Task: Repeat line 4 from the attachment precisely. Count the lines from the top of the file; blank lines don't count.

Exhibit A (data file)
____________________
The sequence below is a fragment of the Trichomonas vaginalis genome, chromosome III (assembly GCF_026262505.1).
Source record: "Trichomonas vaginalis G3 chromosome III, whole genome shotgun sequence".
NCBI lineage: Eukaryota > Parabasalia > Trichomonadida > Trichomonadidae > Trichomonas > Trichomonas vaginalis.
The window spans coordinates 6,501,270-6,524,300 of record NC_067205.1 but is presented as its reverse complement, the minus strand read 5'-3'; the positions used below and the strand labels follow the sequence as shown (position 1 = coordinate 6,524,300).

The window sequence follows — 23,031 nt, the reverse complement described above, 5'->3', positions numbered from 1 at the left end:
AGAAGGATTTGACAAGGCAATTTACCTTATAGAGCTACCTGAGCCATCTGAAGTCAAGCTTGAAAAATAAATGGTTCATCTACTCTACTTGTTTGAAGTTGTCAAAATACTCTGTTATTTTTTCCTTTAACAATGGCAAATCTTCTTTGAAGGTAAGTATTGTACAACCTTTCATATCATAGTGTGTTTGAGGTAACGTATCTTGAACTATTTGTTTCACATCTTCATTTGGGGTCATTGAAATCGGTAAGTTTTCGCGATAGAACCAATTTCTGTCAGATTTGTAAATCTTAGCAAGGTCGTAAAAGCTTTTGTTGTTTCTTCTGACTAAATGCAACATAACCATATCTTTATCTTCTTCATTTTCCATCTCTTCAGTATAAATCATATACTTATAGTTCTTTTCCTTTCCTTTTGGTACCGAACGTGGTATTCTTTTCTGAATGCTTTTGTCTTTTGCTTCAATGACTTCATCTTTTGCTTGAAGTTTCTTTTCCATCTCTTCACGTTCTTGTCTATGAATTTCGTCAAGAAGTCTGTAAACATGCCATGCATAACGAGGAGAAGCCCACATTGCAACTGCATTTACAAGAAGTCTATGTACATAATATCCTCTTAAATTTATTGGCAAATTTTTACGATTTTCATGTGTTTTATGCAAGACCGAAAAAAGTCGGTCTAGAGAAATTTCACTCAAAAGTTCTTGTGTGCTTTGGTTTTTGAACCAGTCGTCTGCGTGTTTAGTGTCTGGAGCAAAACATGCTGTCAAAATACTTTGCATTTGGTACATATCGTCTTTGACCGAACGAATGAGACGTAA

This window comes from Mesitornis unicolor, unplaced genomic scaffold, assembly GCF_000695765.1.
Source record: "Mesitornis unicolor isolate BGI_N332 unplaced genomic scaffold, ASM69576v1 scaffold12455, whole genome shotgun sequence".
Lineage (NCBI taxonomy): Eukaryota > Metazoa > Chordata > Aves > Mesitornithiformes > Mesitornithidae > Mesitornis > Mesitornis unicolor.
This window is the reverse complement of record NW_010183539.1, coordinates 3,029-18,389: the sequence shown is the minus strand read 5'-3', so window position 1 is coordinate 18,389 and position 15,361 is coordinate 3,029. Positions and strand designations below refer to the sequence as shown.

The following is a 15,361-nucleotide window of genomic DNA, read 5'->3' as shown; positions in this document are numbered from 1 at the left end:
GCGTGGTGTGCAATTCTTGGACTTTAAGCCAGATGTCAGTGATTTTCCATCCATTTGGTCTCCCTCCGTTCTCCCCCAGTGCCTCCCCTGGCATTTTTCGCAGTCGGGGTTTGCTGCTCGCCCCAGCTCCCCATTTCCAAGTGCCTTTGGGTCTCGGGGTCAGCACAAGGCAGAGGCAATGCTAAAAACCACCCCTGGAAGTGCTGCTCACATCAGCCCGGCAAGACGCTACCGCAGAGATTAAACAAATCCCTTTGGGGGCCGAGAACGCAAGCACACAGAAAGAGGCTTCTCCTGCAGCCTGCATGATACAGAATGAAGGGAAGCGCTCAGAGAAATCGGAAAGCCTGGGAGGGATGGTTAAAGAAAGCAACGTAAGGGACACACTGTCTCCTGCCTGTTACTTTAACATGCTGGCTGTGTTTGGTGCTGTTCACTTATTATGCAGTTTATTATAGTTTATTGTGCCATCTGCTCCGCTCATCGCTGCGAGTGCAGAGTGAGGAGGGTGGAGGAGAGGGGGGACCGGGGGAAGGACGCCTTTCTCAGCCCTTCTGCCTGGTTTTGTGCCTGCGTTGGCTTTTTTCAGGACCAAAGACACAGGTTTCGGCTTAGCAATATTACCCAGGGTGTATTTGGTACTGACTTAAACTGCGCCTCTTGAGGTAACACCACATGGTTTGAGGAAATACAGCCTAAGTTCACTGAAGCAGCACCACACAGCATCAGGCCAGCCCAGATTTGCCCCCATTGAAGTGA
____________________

The window spans coordinates 6,501,270-6,524,300 of record NC_067205.1 but is presented as its reverse complement, the minus strand read 5'-3'; the positions used below and the strand labels follow the sequence as shown (position 1 = coordinate 6,524,300).